Where are my D&D toys? I was ever-so-slightly too young to catch them in the ’80s, and a new run was a hope I cleaved to as soon as Hasbro bought Wizards. I own every D&D KRE-O set I could find, but I couldn’t find hardly any, they were so poorly marketed. But it’s been par for the course. Where was Strixhaven when Harry Potter was at its peak? Why was the My Little Pony RPG outsourced? Whoever is/has been in charge of cross-marketing at Wizards has a lot of explaining to do.

It's not a videogame where if you're not in day 1 you're "behind" and you're going to be spammed with FOMO stuff. And there's not much upcoming to really induce FOMO either - some books I might have bought, but none I'll be mad not to have.
Worthless musing: I wonder if FOMO marketing has anything to do with why Volo’s GTM and Mordenkainen’s TOF are just gone, instead of relegated to the DM’s Guild.
 

Oh, gosh, yes.

Where are my D&D toys? I was ever-so-slightly too young to catch them in the ’80s, and a new run was a hope I cleaved to as soon as Hasbro bought Wizards. I own every D&D KRE-O set I could find, but I couldn’t find hardly any, they were so poorly marketed. But it’s been par for the course. Where was Strixhaven when Harry Potter was at its peak? Why was the My Little Pony RPG outsourced? Whoever is/has been in charge of cross-marketing at Wizards has a lot of explaining to do.


Worthless musing: I wonder if FOMO marketing has anything to do with why Volo’s GTM and Mordenkainen’s TOF are just gone, instead of relegated to the DM’s Guild.
I just figured it was because they were reprinted as MMotM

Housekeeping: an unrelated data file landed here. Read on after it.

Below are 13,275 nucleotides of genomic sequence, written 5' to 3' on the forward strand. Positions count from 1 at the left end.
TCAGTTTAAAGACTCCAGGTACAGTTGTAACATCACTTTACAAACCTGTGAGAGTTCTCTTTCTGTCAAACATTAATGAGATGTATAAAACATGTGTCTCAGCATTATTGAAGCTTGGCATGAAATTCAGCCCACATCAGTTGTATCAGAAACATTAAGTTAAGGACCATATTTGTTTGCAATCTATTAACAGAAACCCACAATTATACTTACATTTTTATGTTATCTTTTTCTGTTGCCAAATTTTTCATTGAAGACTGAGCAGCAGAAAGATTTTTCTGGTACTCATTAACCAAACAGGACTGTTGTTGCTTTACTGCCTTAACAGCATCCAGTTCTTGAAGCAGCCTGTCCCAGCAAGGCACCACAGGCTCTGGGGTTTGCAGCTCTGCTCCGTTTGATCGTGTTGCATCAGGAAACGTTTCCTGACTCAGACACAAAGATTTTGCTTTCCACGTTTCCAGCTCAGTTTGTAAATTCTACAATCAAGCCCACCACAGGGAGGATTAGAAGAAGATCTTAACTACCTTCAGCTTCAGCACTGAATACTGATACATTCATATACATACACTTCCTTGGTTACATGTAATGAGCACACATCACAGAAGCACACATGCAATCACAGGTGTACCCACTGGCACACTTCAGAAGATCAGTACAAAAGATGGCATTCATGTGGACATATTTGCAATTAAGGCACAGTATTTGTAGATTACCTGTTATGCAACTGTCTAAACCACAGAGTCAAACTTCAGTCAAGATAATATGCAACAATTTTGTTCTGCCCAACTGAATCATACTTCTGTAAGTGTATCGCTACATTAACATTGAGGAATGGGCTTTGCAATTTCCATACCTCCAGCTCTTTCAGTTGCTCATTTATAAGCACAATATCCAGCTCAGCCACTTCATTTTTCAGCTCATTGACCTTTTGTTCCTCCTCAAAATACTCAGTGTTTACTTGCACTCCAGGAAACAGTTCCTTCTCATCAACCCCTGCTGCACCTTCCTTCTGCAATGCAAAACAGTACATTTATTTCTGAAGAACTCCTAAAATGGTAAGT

I don't like any things by WotC but I support the idea of allow space for 3PPs in D&D Beyond. I can understand they want to make money, but some times you can get more if you know how to offer the right reward.

I guess Hasbro wants D&DBeyond to be something like the streaming service for TTRPG.
 


whimsychris123

Adventurer
Imagine a world where WotC had offered to integrate and sell 3pp on D&DBeyond instead of this attempt to overthrow the whole industry. They would have had more people sign up for DDB subscriptions and could have received a commission for sales on their site. That would have furthered their goals of monetizing the brand and gatekeeping which 3pp received the most attention - all while creating goodwill with the community and other creators. Instead, they chose destruction. Sigh.
 

Worthless musing: I wonder if FOMO marketing has anything to do with why Volo’s GTM and Mordenkainen’s TOF are just gone, instead of relegated to the DM’s Guild.
Personally, I don't believe it.

I think if they wanted that, they'd have hyped the hell out of it with like all caps "LAST CHANCE TO OWN!!!" banners and stuff.

On the contrary, they kept pretty much on the downlow, because the main reason Volo's was being retired was that it's an embarrassment. Specifically some elements of the lore are... not great. Like 1E not great. Maybe worse than 1E with Orcs. It was a bloody weird decision to go that way lore-wise at the time, and I think part of the "apology edition" deal that went too far.

Likewise I don't think they'll try FOMO on the 5E PHB/DMG/MM though I think they will also remove them from sale. They'll just say when they're going, then take them away.
 

Tazawa

Adventurer
Side note: That's 15% royalties on the use of Wizards of the Coast's IP. That would likely be in addition to a distributor's cut for being on D&D Beyond. So you're paying 15% to use the OGL and (based on DTR, Steam, etc.'s rates) likely another 25-35%.

Not the valuable portion of WotC’s IP. Not the Forgotten Realms, etc. that you can access through DMs Guild for 50% royalties.

Only the 5.1 SRD content you currently can use for 0% royalties.

And you still can’t claim compatibility with D&D or their latest release. And you still might need to pay fees to sell through D&D Beyond.

Also doesn’t say if your content could be integrated into the D&D Beyond rules content. D&D Beyond customers don’t buy unless they can add it to their character with a click. Likely that type of integration would require extra fees and giving up additional rights.

Not a good deal at all.